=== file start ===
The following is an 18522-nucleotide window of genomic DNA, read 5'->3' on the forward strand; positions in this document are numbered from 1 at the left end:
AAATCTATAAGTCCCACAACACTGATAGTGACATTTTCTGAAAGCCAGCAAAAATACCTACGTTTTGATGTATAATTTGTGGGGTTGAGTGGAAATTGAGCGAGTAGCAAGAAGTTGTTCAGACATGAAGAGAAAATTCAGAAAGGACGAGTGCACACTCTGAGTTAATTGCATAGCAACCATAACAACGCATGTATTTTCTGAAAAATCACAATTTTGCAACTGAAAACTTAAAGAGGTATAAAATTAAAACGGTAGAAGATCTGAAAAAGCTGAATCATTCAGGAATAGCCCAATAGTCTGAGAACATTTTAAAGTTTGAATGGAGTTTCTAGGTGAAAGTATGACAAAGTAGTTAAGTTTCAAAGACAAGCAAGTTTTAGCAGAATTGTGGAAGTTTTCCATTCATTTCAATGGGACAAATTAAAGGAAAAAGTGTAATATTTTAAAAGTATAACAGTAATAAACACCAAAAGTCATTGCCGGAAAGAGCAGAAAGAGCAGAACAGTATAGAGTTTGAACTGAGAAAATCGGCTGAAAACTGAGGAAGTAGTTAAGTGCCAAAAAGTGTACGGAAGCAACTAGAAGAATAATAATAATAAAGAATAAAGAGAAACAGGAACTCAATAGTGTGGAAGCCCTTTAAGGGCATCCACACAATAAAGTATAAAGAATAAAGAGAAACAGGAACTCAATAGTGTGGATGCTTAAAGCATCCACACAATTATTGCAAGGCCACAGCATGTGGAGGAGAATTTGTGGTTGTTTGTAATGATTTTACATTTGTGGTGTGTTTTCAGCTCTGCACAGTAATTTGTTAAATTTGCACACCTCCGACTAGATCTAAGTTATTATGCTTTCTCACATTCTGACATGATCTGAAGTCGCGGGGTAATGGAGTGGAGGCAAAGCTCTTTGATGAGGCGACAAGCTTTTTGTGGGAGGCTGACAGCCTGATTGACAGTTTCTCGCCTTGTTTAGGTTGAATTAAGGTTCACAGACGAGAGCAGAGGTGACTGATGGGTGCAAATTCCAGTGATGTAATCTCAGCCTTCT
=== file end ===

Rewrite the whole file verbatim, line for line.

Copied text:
The following is an 18522-nucleotide window of genomic DNA, read 5'->3' on the forward strand; positions in this document are numbered from 1 at the left end:
AAATCTATAAGTCCCACAACACTGATAGTGACATTTTCTGAAAGCCAGCAAAAATACCTACGTTTTGATGTATAATTTGTGGGGTTGAGTGGAAATTGAGCGAGTAGCAAGAAGTTGTTCAGACATGAAGAGAAAATTCAGAAAGGACGAGTGCACACTCTGAGTTAATTGCATAGCAACCATAACAACGCATGTATTTTCTGAAAAATCACAATTTTGCAACTGAAAACTTAAAGAGGTATAAAATTAAAACGGTAGAAGATCTGAAAAAGCTGAATCATTCAGGAATAGCCCAATAGTCTGAGAACATTTTAAAGTTTGAATGGAGTTTCTAGGTGAAAGTATGACAAAGTAGTTAAGTTTCAAAGACAAGCAAGTTTTAGCAGAATTGTGGAAGTTTTCCATTCATTTCAATGGGACAAATTAAAGGAAAAAGTGTAATATTTTAAAAGTATAACAGTAATAAACACCAAAAGTCATTGCCGGAAAGAGCAGAAAGAGCAGAACAGTATAGAGTTTGAACTGAGAAAATCGGCTGAAAACTGAGGAAGTAGTTAAGTGCCAAAAAGTGTACGGAAGCAACTAGAAGAATAATAATAATAAAGAATAAAGAGAAACAGGAACTCAATAGTGTGGAAGCCCTTTAAGGGCATCCACACAATAAAGTATAAAGAATAAAGAGAAACAGGAACTCAATAGTGTGGATGCTTAAAGCATCCACACAATTATTGCAAGGCCACAGCATGTGGAGGAGAATTTGTGGTTGTTTGTAATGATTTTACATTTGTGGTGTGTTTTCAGCTCTGCACAGTAATTTGTTAAATTTGCACACCTCCGACTAGATCTAAGTTATTATGCTTTCTCACATTCTGACATGATCTGAAGTCGCGGGGTAATGGAGTGGAGGCAAAGCTCTTTGATGAGGCGACAAGCTTTTTGTGGGAGGCTGACAGCCTGATTGACAGTTTCTCGCCTTGTTTAGGTTGAATTAAGGTTCACAGACGAGAGCAGAGGTGACTGATGGGTGCAAATTCCAGTGATGTAATCTCAGCCTTCT